(C4) Abraham defies the gloom: Things are shaping up quite nicely
Channel 4’s chief executive David Abraham is curiously upbeat about the broadcaster’s prospects for 2012, thanks in no small part to what he considers to be “very successful deals with all the major agencies” secured this trading period.
It was a bullish Abraham who spoke at the Oxford Media Convention this week, despite the ongoing uncertainty in the wider economy and admitting he expects to report Channel 4’s first deficit in more than a decade for this year.
On the back of reporting annual profits of £40m last May, Abraham said he is preparing to dip into “transitional reserves” to invest in the future. He explained: “By using surpluses built up over the last few years, we are able to smooth our investment into 2012 and beyond.
“We want to grow Channel 4 and we want to grow the UK creative economy. To do that we need to invest and, as every entrepreneur knows, ‘you need to put down in order to pick up’.”
And so in a breath, the messy business of improving the books is consigned to the back burner for the next 12 months, in favour of a bold investment strategy you have to admire.
The piggy bank is being raided to free-up money to spend on UK content. Channel 4’s UK budget is set to increase from an estimated £400m in 2011 to nearly £450m in 2012.
Questions over “actual growth” in investment aside, it’s a move that has to be welcomed by UK indies and TV viewers alike in the current climate. It represents the highest investment in home grown content in Channel 4′s 30 year history, and – in case the point was missed Chancellor Osborne – Abraham spelt out it’s implications:
“This means that, since I joined Channel 4, we will have increased the annual level of investment in the British creative economy by over £80m – and across a wide spread of companies, both large and small, and throughout the UK.
“It means jobs for British companies, especially the critical SMEs. And it means the creation of IP, which indies can use to generate additional export revenue, further boosting the UK economy.”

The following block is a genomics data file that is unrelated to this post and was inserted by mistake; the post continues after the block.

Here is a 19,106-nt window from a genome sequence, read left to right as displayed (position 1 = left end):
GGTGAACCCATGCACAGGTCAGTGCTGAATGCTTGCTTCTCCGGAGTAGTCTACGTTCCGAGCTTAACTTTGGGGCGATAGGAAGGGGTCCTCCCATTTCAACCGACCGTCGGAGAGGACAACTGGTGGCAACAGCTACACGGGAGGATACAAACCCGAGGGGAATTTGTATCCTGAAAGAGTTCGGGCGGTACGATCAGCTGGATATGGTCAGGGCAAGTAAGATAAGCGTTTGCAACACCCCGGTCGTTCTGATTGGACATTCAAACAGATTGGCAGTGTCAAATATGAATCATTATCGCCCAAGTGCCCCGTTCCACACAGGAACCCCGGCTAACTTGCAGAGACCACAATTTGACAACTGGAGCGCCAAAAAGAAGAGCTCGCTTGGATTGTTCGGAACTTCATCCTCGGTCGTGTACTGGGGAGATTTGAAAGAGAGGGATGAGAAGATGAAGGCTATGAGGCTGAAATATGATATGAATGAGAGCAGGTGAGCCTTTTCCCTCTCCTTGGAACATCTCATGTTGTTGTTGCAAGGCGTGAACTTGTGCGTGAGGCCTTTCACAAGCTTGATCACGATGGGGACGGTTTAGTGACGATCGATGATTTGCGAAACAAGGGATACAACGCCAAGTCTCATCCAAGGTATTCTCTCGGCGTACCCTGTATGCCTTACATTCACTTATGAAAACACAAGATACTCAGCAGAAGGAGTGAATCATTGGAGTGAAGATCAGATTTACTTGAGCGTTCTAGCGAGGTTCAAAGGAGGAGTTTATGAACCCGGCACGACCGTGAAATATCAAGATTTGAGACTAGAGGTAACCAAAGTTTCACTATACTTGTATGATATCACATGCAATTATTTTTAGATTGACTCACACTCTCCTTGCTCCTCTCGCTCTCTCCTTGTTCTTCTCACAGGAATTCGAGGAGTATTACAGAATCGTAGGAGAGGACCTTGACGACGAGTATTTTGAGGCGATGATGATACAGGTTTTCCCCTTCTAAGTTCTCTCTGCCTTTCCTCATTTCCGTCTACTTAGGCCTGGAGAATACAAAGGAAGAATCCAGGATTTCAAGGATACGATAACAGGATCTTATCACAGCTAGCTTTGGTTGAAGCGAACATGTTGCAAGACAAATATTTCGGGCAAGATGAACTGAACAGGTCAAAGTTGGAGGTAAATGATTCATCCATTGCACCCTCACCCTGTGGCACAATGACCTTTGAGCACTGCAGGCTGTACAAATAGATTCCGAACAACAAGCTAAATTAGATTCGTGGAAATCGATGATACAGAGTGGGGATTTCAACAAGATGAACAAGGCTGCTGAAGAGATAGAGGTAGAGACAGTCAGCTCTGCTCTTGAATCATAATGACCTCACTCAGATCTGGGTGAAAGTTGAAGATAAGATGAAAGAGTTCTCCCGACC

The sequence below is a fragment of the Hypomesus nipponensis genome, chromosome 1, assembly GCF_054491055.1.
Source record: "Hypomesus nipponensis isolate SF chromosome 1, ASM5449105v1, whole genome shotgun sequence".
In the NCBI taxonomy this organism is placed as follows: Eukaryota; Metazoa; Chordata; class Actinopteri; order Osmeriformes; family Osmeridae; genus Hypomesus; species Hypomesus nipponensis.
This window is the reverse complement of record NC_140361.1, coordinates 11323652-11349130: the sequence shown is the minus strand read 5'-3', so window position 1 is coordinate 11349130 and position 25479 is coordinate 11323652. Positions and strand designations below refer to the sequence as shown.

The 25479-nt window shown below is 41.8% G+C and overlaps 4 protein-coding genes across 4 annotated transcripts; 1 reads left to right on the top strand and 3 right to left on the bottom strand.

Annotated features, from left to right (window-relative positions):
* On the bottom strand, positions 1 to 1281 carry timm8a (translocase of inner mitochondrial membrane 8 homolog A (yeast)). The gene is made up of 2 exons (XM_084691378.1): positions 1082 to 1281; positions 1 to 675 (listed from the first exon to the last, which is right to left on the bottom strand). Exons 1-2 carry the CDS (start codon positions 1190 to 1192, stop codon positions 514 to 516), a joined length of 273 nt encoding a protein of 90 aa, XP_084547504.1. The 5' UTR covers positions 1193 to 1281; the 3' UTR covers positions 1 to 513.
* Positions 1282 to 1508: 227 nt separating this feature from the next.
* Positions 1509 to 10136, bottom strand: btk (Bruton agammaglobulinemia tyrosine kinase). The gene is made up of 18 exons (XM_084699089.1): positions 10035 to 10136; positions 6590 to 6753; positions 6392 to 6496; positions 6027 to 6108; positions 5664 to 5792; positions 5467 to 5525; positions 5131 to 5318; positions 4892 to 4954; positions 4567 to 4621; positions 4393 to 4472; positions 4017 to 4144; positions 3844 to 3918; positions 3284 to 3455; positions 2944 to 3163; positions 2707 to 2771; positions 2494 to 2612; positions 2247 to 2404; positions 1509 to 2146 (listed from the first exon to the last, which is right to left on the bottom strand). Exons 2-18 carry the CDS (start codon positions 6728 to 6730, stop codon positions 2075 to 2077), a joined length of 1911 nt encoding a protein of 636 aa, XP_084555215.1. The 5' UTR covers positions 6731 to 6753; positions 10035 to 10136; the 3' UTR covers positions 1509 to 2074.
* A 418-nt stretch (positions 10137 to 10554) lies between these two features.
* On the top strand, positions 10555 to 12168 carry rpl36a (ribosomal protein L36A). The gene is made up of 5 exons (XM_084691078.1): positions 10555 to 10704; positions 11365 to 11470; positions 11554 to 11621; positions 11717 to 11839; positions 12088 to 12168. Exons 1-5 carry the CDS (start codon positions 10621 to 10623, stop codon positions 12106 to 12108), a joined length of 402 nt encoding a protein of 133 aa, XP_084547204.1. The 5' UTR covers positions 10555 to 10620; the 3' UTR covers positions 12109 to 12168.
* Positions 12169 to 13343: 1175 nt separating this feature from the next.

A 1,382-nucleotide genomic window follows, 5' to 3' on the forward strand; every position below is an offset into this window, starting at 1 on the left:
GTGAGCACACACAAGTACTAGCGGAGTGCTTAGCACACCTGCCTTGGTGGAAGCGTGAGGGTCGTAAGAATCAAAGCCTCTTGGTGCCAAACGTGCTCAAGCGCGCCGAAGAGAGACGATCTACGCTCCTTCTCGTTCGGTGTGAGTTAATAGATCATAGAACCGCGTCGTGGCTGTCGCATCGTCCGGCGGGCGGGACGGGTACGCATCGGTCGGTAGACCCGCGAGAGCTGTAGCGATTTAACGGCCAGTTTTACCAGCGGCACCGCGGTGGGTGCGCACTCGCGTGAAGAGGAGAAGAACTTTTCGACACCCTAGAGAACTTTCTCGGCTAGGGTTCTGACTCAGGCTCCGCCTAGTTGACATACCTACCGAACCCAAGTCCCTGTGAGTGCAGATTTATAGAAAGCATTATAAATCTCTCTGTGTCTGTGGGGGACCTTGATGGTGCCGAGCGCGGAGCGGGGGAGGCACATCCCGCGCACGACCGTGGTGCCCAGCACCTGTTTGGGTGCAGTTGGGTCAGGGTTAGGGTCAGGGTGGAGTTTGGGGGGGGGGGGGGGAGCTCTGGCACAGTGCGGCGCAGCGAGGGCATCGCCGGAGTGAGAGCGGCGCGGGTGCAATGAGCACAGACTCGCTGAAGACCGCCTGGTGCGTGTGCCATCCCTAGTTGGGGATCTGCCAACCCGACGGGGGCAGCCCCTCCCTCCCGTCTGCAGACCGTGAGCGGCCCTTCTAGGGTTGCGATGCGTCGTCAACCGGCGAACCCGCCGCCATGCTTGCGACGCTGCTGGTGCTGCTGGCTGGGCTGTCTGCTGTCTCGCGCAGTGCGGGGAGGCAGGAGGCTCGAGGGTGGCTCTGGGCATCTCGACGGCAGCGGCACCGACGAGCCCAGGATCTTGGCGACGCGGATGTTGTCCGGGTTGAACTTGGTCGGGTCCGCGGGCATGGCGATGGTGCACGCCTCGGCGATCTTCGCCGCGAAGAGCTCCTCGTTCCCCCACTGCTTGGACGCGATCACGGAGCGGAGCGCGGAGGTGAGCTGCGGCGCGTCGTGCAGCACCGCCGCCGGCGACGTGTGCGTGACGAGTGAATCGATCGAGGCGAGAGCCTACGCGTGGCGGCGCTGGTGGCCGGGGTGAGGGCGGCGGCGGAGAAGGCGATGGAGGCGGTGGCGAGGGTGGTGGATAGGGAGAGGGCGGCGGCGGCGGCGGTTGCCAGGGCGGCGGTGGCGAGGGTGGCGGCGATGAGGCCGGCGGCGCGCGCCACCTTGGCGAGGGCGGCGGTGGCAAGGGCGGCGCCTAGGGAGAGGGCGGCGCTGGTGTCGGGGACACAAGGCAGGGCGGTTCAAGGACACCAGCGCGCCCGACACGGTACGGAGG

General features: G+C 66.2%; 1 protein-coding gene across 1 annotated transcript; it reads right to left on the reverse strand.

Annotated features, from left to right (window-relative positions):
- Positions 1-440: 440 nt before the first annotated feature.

Creative output, led by Jay Hunt, will be based on “innovation, diversity and seeing the modern world in new ways”, or, for want of a soundbyte, “Mission with Mischief”, some of which has been covered here.
But as we know, it’s not just Channel 4’s content that has undergone a major overhaul in recent months. The high-level departures of Mick Perry, Mike Parker, David Charlesworth and Errol Baran, has left a newly restructured commercial team, led by Jonathan Allan, with much to prove. For many, a C4 without Andy Barnes feels like a Clear Channel without an Atkinson: different. But I guess that’s the point.
One person already suitably impressed is boss Abraham. Mapping out the broadcaster’s outlook in Oxford, he said: “Most importantly for 2012, our new director of sales Jonathan Allan has concluded very successful deals with all the major agencies, who are really embracing the thinking and the sharing of information that we’re starting to bring into these conversations.”
Seems like the main channel’s slight dip in share to 6.8%, and loss of 16-34 year olds post Big Brother, has not been enough to prevent JA’s former agency peers buying into the new vision. His case would have been helped by a slight rise across the portfolio, which includes Film4, E4 and More4.
Morale in Allan’s team also received a timely boost when it topped the £100m mark in ad revenue in November, a record for C4 in a single month. Meanwhile, the broadcaster’s partnership with UKTV continues to pay dividends and PBS has been added to the commercial portfolio too.
Meanwhile, explosions in social media and second screen opportunities are credited with helping to increase the “discoverability and the magnetism” of C4 content, and ongoing investment in data capture should form the bedrock of better ad targeting in the future.
“Things are shaping-up quite nicely for 2012,” announced Abraham – maybe he’s right.